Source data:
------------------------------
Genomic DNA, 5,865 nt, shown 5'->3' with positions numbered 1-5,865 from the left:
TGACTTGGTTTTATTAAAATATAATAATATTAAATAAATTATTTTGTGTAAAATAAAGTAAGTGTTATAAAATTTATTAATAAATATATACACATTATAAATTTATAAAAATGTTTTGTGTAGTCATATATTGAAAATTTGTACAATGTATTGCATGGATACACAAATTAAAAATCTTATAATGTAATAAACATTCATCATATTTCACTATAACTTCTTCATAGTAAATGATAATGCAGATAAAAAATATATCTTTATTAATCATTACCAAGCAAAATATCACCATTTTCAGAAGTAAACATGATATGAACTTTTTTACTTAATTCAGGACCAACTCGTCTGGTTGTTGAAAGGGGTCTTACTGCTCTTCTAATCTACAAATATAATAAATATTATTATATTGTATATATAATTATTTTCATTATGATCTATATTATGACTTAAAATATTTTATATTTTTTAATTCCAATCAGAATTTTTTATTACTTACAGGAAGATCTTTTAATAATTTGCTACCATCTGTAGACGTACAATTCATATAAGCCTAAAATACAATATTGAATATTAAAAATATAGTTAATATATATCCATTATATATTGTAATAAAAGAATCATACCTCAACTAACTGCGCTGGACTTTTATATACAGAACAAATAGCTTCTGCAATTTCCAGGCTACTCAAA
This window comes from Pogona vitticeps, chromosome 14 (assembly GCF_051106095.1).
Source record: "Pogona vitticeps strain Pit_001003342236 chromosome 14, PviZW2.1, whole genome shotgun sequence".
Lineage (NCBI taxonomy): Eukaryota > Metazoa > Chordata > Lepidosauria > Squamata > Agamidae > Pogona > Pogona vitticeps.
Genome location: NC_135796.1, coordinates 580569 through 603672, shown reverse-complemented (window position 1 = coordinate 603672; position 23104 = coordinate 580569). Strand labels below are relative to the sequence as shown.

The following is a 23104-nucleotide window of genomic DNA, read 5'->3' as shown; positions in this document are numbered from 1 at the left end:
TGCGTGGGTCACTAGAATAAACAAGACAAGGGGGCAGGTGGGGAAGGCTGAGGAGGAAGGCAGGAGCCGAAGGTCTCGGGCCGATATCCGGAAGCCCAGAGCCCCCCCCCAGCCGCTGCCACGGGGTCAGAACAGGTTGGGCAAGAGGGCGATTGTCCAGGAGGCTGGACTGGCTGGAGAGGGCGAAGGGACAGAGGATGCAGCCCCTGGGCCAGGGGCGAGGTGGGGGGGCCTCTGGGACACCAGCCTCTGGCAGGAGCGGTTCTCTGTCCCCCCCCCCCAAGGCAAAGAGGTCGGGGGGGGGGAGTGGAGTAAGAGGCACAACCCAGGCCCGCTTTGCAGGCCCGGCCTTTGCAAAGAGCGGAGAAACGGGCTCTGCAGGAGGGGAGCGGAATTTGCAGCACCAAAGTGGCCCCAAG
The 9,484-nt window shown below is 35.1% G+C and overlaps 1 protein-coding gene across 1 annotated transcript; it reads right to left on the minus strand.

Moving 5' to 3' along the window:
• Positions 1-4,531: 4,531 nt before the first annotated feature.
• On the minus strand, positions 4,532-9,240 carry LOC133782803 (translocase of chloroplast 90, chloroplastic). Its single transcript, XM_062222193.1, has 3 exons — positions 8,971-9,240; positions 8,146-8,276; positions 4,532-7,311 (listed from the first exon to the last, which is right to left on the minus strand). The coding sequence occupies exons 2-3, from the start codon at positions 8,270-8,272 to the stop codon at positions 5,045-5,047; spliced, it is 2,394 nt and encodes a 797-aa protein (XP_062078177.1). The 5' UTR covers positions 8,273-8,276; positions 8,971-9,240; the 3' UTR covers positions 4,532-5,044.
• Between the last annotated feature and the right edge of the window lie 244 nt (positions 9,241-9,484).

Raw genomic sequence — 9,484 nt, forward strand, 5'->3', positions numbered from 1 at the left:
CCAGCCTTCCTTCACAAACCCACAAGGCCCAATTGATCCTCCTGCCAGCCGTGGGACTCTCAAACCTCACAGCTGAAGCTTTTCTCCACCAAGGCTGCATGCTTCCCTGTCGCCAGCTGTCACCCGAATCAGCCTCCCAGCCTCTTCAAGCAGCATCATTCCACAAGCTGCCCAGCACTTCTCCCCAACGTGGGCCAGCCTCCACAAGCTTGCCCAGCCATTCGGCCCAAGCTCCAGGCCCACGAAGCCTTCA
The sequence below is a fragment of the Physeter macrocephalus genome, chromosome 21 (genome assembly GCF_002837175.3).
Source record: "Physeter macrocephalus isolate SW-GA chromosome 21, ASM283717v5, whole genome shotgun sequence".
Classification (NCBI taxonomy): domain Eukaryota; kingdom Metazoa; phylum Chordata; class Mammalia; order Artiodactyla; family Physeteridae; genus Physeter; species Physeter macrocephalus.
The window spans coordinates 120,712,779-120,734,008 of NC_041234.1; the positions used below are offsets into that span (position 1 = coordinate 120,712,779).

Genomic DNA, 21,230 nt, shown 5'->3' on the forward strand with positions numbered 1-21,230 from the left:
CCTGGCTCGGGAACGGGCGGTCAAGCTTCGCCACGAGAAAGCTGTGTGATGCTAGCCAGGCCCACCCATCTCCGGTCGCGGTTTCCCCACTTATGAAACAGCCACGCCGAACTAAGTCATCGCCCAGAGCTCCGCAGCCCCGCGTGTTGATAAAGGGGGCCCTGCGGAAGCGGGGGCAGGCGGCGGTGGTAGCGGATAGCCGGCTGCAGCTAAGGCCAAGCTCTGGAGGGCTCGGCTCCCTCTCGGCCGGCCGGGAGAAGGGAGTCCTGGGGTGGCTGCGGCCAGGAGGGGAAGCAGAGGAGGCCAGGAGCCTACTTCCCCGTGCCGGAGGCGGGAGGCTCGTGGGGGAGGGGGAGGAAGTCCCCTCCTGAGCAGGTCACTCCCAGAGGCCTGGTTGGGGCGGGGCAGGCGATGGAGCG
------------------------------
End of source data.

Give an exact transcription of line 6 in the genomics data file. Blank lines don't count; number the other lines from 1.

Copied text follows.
Genome location: NC_135796.1, coordinates 580569 through 603672, shown reverse-complemented (window position 1 = coordinate 603672; position 23104 = coordinate 580569). Strand labels below are relative to the sequence as shown.